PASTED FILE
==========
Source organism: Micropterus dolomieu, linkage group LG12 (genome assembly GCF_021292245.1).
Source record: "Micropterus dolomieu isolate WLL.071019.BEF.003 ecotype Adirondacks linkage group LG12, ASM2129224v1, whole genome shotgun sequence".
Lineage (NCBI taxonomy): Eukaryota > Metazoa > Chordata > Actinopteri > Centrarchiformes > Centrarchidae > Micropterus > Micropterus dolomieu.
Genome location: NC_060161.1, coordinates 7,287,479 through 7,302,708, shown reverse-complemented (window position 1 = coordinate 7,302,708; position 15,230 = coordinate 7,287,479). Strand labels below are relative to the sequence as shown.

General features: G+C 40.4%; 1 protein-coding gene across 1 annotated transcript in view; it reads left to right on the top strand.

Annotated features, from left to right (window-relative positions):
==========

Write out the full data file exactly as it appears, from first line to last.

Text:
Source organism: Micropterus dolomieu, linkage group LG12 (genome assembly GCF_021292245.1).
Source record: "Micropterus dolomieu isolate WLL.071019.BEF.003 ecotype Adirondacks linkage group LG12, ASM2129224v1, whole genome shotgun sequence".
Lineage (NCBI taxonomy): Eukaryota > Metazoa > Chordata > Actinopteri > Centrarchiformes > Centrarchidae > Micropterus > Micropterus dolomieu.
Genome location: NC_060161.1, coordinates 7,287,479 through 7,302,708, shown reverse-complemented (window position 1 = coordinate 7,302,708; position 15,230 = coordinate 7,287,479). Strand labels below are relative to the sequence as shown.

General features: G+C 40.4%; 1 protein-coding gene across 1 annotated transcript in view; it reads left to right on the top strand.

Annotated features, from left to right (window-relative positions):